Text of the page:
Across the Bay

Friday, May 21, 2004

A Couple More on Chalabi

The portrayal of Ahmad Chalabi in the news has truly been disgraceful. To me however, it's been somewhat an indicator that the DoS and the CIA have the lead in Iraq.

I've stated my position on Chalabi on this blog and I've said that while I do not endorse "handing Iraq over to him," he should (he certainly deserves to) have a shot at running for office in a new Iraq as he is a legitimate political figure with a long history of active anti-Baathism. What he does not deserve is this demonization and discrediting by the CIA and the DoS. This is tantamount to assassination, both political and potentially physical. As Jim Hoagland remarked today:

"[T]he police carted off at least one computer, files and, most critically, a score or more weapons from the Iraqi politician's own security guards.
In the chaos rapidly enveloping the occupation of Iraq, the scene can only encourage Ba'athist killers or others who'd be willing to rid the occupation authority of this meddlesome Shiite politician. Torture by proxy is already an issue in the Abu Ghraib prison scandal. Murder by proxy now seems within the realm of the possible in U.S.-occupied Iraq.

The raid carved into concrete and then flashed a spotlight on the message that Chalabi will receive no protection from U.S. occupation forces.

Mind you that this dates back to the beginning of the war. (Kanan Makiya has told the story that at the beginning of the invasion, Ahmad Chalabi was dumped by the CIA in an abandoned shack in Iraq with no communication or protection.)

Hoagland has repeated (via Frances Brooke, Chalabi's adviser) the suspicion that the people involved in the raid on Chalabi were CIA.

Slate has also dug up this piece on Chalabi by Christopher Hitchens. (See also the piece from The National Review refered to below.)

What all these pieces confirm is that the DoS and the CIA want Chalabi out of the picture entirely. But the question is why aren't his supporters doing anything about it? According to Hoagland, the CIA apparently convinced Bush to dump Chalabi. If this is true, it would confirm my suspicion that the DoS and the CIA have new life in Iraq. It could be that Bush is desperate for Brahimi to come up with a government by June 30th, that anything standing in his way is to be removed. This move towards the "Arabist solution" is Powell's (and the CIA's) hallmark, which is quite predictable as it is the choice of the status quo. It could be seen in Powell's (and Bush's) shift towards the "Pan-Arab audience" (as in the apologies for Abu Ghraib and the summit in Jordan) criticized by Ajami, Young, Hoagland, and lastly by Amir Taheri in today's NY Post:

"Another complaint: American leaders seldom bother to appear on the Iraqi station. President Bush went on the Dubai-based Al-Arabiya to speak of his horror about Abu Ghraib, which happens to be in Iraq. And it was in an interview with Al Ahram, the Egyptian government's newspaper, that the president offered his apologies over the prisoner-abuse scandal.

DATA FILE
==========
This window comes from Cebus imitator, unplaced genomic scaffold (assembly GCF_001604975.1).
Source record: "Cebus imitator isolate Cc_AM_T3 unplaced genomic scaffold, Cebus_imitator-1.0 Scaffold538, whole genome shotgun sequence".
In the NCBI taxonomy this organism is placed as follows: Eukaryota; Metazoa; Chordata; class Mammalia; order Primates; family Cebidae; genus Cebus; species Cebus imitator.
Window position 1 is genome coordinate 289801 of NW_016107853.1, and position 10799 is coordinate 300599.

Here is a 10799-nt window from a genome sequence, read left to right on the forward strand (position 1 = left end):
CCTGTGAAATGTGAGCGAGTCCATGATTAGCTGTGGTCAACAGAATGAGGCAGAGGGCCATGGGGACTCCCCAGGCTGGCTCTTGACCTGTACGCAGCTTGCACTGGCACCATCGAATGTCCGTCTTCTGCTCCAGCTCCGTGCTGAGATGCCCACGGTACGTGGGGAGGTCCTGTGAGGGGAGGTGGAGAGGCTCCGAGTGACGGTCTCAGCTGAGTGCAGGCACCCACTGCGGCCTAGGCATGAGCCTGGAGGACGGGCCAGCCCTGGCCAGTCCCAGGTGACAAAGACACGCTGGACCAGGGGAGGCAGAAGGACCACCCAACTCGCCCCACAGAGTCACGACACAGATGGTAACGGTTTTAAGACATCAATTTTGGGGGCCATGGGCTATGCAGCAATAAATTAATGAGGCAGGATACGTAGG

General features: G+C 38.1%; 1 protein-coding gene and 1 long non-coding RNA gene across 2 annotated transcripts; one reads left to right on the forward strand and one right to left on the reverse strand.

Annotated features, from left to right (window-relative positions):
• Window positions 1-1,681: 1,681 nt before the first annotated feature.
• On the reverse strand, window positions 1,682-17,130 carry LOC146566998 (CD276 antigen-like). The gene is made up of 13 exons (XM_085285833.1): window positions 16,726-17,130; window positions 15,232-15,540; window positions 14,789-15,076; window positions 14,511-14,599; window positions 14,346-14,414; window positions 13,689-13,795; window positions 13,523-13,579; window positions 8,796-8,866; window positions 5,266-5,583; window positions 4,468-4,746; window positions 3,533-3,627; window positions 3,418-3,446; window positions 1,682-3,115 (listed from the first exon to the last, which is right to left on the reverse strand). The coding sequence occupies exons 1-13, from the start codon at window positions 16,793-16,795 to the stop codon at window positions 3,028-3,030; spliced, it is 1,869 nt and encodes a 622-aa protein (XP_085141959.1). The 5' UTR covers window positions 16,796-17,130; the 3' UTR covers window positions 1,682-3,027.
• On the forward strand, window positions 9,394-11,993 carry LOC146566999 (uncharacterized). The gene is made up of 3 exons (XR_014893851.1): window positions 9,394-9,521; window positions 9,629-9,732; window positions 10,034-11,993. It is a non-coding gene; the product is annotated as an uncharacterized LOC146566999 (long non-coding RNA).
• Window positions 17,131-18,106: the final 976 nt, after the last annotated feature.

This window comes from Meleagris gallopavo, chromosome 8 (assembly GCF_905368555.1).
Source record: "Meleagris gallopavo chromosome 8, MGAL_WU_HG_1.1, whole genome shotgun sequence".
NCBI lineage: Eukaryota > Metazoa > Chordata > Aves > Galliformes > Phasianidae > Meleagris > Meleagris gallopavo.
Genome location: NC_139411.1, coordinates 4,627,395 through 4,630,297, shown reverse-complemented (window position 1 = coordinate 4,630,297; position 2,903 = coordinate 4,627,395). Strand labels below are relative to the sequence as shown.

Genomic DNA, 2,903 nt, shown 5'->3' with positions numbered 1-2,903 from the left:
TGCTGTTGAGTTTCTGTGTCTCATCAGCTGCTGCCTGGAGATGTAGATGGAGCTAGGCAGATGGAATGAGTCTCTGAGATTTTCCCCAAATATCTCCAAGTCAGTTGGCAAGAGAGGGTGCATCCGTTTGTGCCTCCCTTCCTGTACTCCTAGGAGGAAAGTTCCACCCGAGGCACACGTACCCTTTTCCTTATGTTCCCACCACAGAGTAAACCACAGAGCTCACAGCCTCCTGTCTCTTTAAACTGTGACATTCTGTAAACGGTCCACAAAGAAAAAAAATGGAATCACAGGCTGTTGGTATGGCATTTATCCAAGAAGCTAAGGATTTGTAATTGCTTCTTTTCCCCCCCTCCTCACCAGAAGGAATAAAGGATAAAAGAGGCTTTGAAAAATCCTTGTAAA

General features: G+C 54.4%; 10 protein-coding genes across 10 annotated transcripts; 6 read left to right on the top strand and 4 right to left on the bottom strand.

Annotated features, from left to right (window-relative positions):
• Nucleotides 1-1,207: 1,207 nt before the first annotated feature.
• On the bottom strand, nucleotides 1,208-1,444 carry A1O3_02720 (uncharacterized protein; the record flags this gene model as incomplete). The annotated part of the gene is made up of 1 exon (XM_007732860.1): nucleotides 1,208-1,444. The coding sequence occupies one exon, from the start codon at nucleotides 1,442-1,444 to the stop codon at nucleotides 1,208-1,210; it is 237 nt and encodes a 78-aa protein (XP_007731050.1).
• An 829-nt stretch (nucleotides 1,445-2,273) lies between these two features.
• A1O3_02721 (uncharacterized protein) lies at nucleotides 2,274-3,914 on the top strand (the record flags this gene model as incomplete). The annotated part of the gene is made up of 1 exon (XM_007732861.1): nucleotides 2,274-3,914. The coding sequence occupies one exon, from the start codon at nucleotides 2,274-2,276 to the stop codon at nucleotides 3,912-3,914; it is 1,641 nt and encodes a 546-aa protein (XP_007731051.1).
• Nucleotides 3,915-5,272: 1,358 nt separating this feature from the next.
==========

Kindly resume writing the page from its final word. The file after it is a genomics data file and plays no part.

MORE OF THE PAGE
Iraq has 150 new newspapers, almost all of them better than Al Ahram, if only because they aren't propaganda sheets for an unelected government. Yet they can't even get an interview with Bremer's driver, let alone President Bush.

Worse still, Bush presented his first Abu Ghraib apologies to Jordan's King Abdullah. The Iraqis regard themselves as potential leaders of the Middle East and resent being treated as if they were under the tutelage of the King of Jordan or anyone else.
To make matters worse, the Coalition now wants to bring in Lakhdar Brahimi, an Algerian diplomat, to rule Iraq in the transition period.

"Iraq was a state and a founder of the United Nations when Algeria was a French province," says Ali. "Is there no Iraqi capable of doing the job that they have reserved for Brahimi?"

Contrary to the generally held view that Iraq is an "artificial country" with no sense of identity, the overwhelming majority of Iraqis have strong patriotic sentiments that cut across ethnic and religious differences. They set the concept of "Uruqua" (Iraqi-ness) against that of "Uruba" (Arabness) to claim a special leadership place for their country.

All this to me indicates a thoroughly Arabist approach, with the fingerprints of the DoS and the CIA all over it. That would be a real shame, as well as a self-defeating, back-to-square-one approach. (See this paper for the track record, although it should be read with the proverbial grain of salt.)

But I find myself repeating my points over and over, and the more the Arabists are involved, the more nervous I get. How can you be optimistic with Powell and the CIA leading the way? And what's the alternative? Kerry?! The man whose entire agenda is a handover of things to the UN (and ostensibly the Arabs)!? And they're blaming the people who wanted to stress Iraq's singularity for the mess, and cheering for the upholders of the Pan-Arab solution. Well, you've seen nothing yet! Wait and see if the Arabists actually win! Leaving Iraq for the Iraqis alone to handle would then be the more cautious option!! Leaving it with the UN and Arabs (let alone the CIA) would be worse!

As Hoagland said, that would not be the democracy the Iraqis were promised. But hey, it will please the rest of the world!